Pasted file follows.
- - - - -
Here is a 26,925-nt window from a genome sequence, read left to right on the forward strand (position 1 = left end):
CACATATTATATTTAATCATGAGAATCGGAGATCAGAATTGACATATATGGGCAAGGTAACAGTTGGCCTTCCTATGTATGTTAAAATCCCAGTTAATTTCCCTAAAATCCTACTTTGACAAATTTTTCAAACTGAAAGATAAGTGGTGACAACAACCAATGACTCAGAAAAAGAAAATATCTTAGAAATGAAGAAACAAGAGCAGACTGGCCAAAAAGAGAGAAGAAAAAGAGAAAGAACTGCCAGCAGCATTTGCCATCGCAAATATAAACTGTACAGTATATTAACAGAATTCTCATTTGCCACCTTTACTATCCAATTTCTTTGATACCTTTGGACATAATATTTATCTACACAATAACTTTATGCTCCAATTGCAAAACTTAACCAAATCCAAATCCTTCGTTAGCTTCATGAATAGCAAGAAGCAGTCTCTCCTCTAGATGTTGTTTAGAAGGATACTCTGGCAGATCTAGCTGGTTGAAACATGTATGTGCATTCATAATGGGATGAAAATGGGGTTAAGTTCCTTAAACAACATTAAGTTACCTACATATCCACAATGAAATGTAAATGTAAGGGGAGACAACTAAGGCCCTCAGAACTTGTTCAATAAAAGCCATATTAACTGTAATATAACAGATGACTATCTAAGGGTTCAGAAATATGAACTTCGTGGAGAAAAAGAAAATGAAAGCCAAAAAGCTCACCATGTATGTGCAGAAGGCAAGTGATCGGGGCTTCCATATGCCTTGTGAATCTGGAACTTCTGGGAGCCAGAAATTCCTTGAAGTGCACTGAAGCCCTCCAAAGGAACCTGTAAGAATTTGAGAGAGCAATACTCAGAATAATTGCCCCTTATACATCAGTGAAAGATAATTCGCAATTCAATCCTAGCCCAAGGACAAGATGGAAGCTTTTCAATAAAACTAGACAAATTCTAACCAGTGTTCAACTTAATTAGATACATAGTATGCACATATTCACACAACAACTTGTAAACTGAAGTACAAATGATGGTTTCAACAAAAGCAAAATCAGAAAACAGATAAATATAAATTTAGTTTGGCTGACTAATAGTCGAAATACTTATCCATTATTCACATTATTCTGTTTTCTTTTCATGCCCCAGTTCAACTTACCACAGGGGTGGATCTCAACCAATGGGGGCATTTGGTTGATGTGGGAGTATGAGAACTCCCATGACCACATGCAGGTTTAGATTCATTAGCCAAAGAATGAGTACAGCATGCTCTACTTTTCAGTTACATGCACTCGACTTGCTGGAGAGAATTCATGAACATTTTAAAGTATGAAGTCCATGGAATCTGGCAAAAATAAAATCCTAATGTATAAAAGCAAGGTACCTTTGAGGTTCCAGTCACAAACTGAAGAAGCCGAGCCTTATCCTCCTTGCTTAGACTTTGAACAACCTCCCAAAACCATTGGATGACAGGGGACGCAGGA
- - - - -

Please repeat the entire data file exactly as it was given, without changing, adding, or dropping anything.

Here is a 26,925-nt window from a genome sequence, read left to right on the forward strand (position 1 = left end):
CACATATTATATTTAATCATGAGAATCGGAGATCAGAATTGACATATATGGGCAAGGTAACAGTTGGCCTTCCTATGTATGTTAAAATCCCAGTTAATTTCCCTAAAATCCTACTTTGACAAATTTTTCAAACTGAAAGATAAGTGGTGACAACAACCAATGACTCAGAAAAAGAAAATATCTTAGAAATGAAGAAACAAGAGCAGACTGGCCAAAAAGAGAGAAGAAAAAGAGAAAGAACTGCCAGCAGCATTTGCCATCGCAAATATAAACTGTACAGTATATTAACAGAATTCTCATTTGCCACCTTTACTATCCAATTTCTTTGATACCTTTGGACATAATATTTATCTACACAATAACTTTATGCTCCAATTGCAAAACTTAACCAAATCCAAATCCTTCGTTAGCTTCATGAATAGCAAGAAGCAGTCTCTCCTCTAGATGTTGTTTAGAAGGATACTCTGGCAGATCTAGCTGGTTGAAACATGTATGTGCATTCATAATGGGATGAAAATGGGGTTAAGTTCCTTAAACAACATTAAGTTACCTACATATCCACAATGAAATGTAAATGTAAGGGGAGACAACTAAGGCCCTCAGAACTTGTTCAATAAAAGCCATATTAACTGTAATATAACAGATGACTATCTAAGGGTTCAGAAATATGAACTTCGTGGAGAAAAAGAAAATGAAAGCCAAAAAGCTCACCATGTATGTGCAGAAGGCAAGTGATCGGGGCTTCCATATGCCTTGTGAATCTGGAACTTCTGGGAGCCAGAAATTCCTTGAAGTGCACTGAAGCCCTCCAAAGGAACCTGTAAGAATTTGAGAGAGCAATACTCAGAATAATTGCCCCTTATACATCAGTGAAAGATAATTCGCAATTCAATCCTAGCCCAAGGACAAGATGGAAGCTTTTCAATAAAACTAGACAAATTCTAACCAGTGTTCAACTTAATTAGATACATAGTATGCACATATTCACACAACAACTTGTAAACTGAAGTACAAATGATGGTTTCAACAAAAGCAAAATCAGAAAACAGATAAATATAAATTTAGTTTGGCTGACTAATAGTCGAAATACTTATCCATTATTCACATTATTCTGTTTTCTTTTCATGCCCCAGTTCAACTTACCACAGGGGTGGATCTCAACCAATGGGGGCATTTGGTTGATGTGGGAGTATGAGAACTCCCATGACCACATGCAGGTTTAGATTCATTAGCCAAAGAATGAGTACAGCATGCTCTACTTTTCAGTTACATGCACTCGACTTGCTGGAGAGAATTCATGAACATTTTAAAGTATGAAGTCCATGGAATCTGGCAAAAATAAAATCCTAATGTATAAAAGCAAGGTACCTTTGAGGTTCCAGTCACAAACTGAAGAAGCCGAGCCTTATCCTCCTTGCTTAGACTTTGAACAACCTCCCAAAACCATTGGATGACAGGGGACGCAGGA